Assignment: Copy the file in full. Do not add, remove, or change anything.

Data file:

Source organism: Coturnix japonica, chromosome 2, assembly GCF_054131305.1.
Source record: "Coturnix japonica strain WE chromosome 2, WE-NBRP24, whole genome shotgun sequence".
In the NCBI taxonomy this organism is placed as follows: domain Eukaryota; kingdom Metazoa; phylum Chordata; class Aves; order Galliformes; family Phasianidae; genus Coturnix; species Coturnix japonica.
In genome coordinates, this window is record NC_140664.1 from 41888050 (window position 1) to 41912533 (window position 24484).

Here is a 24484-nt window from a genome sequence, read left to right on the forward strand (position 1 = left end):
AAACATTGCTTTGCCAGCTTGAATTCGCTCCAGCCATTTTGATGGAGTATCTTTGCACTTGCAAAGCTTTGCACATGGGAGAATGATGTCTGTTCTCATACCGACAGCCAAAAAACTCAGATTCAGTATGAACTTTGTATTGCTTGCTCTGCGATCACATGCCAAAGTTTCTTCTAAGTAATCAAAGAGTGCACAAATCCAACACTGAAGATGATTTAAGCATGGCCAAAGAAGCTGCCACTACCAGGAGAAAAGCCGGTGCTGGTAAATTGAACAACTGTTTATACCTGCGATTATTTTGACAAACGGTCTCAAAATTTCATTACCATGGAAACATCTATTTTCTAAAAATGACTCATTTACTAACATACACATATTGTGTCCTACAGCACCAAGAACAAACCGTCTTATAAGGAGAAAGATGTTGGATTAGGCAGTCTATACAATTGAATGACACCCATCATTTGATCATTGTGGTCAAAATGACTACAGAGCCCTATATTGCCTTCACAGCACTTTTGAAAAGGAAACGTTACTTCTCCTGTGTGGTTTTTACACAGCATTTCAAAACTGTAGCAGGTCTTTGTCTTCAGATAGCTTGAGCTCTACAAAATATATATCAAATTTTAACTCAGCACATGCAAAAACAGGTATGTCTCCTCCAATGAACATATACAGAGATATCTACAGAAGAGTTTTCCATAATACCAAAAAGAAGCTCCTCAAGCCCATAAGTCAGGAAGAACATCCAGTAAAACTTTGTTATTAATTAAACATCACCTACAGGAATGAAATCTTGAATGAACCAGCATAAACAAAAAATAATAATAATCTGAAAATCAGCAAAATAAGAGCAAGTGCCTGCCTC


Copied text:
Source organism: Coturnix japonica, chromosome 2, assembly GCF_054131305.1.
Source record: "Coturnix japonica strain WE chromosome 2, WE-NBRP24, whole genome shotgun sequence".
In the NCBI taxonomy this organism is placed as follows: domain Eukaryota; kingdom Metazoa; phylum Chordata; class Aves; order Galliformes; family Phasianidae; genus Coturnix; species Coturnix japonica.
In genome coordinates, this window is record NC_140664.1 from 41888050 (window position 1) to 41912533 (window position 24484).

Here is a 24484-nt window from a genome sequence, read left to right on the forward strand (position 1 = left end):
AAACATTGCTTTGCCAGCTTGAATTCGCTCCAGCCATTTTGATGGAGTATCTTTGCACTTGCAAAGCTTTGCACATGGGAGAATGATGTCTGTTCTCATACCGACAGCCAAAAAACTCAGATTCAGTATGAACTTTGTATTGCTTGCTCTGCGATCACATGCCAAAGTTTCTTCTAAGTAATCAAAGAGTGCACAAATCCAACACTGAAGATGATTTAAGCATGGCCAAAGAAGCTGCCACTACCAGGAGAAAAGCCGGTGCTGGTAAATTGAACAACTGTTTATACCTGCGATTATTTTGACAAACGGTCTCAAAATTTCATTACCATGGAAACATCTATTTTCTAAAAATGACTCATTTACTAACATACACATATTGTGTCCTACAGCACCAAGAACAAACCGTCTTATAAGGAGAAAGATGTTGGATTAGGCAGTCTATACAATTGAATGACACCCATCATTTGATCATTGTGGTCAAAATGACTACAGAGCCCTATATTGCCTTCACAGCACTTTTGAAAAGGAAACGTTACTTCTCCTGTGTGGTTTTTACACAGCATTTCAAAACTGTAGCAGGTCTTTGTCTTCAGATAGCTTGAGCTCTACAAAATATATATCAAATTTTAACTCAGCACATGCAAAAACAGGTATGTCTCCTCCAATGAACATATACAGAGATATCTACAGAAGAGTTTTCCATAATACCAAAAAGAAGCTCCTCAAGCCCATAAGTCAGGAAGAACATCCAGTAAAACTTTGTTATTAATTAAACATCACCTACAGGAATGAAATCTTGAATGAACCAGCATAAACAAAAAATAATAATAATCTGAAAATCAGCAAAATAAGAGCAAGTGCCTGCCTC